Defense Date


Document Type


Degree Name

Doctor of Philosophy


Chemical Biology

First Advisor

Matthew Hartman


A growing body of literature suggests Breast Cancer-Associated Protein 1 (BRCA1) is important not only as a cause, but also as a target in the quest for cancer treatment. BRCA1 deficient cells treated with radiation as well as PARP inhibitors and other chemotherapeutics demonstrate a greater sensitivity than cells with wild type BRCA1. Inhibitors of BRCA1 would take advantage of this synthetic lethality and represent a significant advance in cancer treatment as well as an understanding of the biology of DNA repair. Despite significant study of BRCA1 protein and function, it is a large protein (220 KDa) that is still largely uncharacterized, but its N- and C-terminal domains have been described by significant structural data. The BRCT (BRCA1 C-Terminal) Domain is a phosphoprotein binding domain that is commonly mutated or lost in cancers and has a binding cleft seemingly very suitable for drug design. Small molecule screens have been conducted against this domain, but the resulting hits with moderate affinity have not been shown to induce BRCA1 deficient phenotypes. Phosphopeptides have also been studied as potential BRCA1 inhibitors, yet despite some having affinities in the mid-nanomolar range the presence of a phosphate is not without its pharmacologic challenges. We generated an mRNA display library with 1.3 x 10^13 cyclized peptides covalently attached to the mRNA that encoded them. Eight rounds of selection exposing the library to a GST-BRCT fusion resulted in selection of non-phosphorylated peptides that bind to a BRCT domain of BRCA1. The sequences resulting from the selection have common homologies and initial characterization has shown that these peptides may be the first viable non-phosphoserine containing inhibitors of BRCA1.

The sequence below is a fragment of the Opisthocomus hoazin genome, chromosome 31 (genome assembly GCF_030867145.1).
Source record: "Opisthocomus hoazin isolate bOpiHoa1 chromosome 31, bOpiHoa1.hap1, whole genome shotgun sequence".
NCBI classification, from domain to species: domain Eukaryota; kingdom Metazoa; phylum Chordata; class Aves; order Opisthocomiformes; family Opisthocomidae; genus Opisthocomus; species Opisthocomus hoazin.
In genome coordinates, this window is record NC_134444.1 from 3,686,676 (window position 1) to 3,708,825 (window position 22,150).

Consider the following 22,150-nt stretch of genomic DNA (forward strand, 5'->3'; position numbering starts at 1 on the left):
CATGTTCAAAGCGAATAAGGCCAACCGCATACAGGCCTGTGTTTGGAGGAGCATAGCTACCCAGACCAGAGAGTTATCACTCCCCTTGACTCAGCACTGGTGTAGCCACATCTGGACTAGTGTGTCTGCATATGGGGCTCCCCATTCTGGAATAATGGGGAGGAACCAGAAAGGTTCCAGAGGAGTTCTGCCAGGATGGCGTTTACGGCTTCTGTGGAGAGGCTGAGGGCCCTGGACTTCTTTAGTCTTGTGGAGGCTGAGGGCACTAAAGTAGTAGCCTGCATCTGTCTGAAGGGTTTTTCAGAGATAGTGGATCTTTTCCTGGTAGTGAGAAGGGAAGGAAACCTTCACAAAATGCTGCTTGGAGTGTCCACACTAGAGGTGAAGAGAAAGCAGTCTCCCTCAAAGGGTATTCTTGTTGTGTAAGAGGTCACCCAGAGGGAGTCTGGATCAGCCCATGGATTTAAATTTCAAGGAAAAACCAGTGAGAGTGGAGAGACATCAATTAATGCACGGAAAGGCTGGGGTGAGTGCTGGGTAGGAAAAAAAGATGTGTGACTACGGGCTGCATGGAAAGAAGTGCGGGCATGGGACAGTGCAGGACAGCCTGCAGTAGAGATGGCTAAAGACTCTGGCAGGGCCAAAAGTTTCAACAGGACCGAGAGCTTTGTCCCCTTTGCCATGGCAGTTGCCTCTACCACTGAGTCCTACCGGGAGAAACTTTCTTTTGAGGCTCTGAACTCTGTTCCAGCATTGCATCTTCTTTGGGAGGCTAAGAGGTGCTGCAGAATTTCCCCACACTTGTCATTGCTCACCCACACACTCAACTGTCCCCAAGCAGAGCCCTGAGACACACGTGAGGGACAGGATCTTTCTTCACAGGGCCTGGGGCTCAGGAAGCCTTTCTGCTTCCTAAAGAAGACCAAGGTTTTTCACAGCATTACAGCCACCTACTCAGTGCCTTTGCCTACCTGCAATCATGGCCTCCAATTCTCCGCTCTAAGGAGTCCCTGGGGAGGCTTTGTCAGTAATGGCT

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Is Part Of

VCU University Archives

Is Part Of

VCU Theses and Dissertations

Date of Submission

May 2014